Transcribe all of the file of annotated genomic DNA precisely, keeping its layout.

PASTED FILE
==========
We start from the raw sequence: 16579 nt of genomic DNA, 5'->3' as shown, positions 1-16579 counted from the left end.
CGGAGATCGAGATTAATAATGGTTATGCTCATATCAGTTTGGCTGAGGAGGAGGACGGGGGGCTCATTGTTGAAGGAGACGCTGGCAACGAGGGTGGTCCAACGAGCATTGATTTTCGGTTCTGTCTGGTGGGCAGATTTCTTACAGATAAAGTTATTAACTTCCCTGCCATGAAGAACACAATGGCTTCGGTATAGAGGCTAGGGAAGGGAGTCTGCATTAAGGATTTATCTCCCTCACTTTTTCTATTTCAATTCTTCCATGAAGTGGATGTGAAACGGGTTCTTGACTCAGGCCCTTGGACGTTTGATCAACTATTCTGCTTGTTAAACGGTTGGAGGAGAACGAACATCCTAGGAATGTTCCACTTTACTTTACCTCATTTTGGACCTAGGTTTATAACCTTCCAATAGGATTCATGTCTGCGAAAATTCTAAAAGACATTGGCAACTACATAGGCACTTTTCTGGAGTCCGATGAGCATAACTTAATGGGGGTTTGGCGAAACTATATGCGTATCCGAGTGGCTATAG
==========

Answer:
We start from the raw sequence: 16579 nt of genomic DNA, 5'->3' as shown, positions 1-16579 counted from the left end.
CGGAGATCGAGATTAATAATGGTTATGCTCATATCAGTTTGGCTGAGGAGGAGGACGGGGGGCTCATTGTTGAAGGAGACGCTGGCAACGAGGGTGGTCCAACGAGCATTGATTTTCGGTTCTGTCTGGTGGGCAGATTTCTTACAGATAAAGTTATTAACTTCCCTGCCATGAAGAACACAATGGCTTCGGTATAGAGGCTAGGGAAGGGAGTCTGCATTAAGGATTTATCTCCCTCACTTTTTCTATTTCAATTCTTCCATGAAGTGGATGTGAAACGGGTTCTTGACTCAGGCCCTTGGACGTTTGATCAACTATTCTGCTTGTTAAACGGTTGGAGGAGAACGAACATCCTAGGAATGTTCCACTTTACTTTACCTCATTTTGGACCTAGGTTTATAACCTTCCAATAGGATTCATGTCTGCGAAAATTCTAAAAGACATTGGCAACTACATAGGCACTTTTCTGGAGTCCGATGAGCATAACTTAATGGGGGTTTGGCGAAACTATATGCGTATCCGAGTGGCTATAG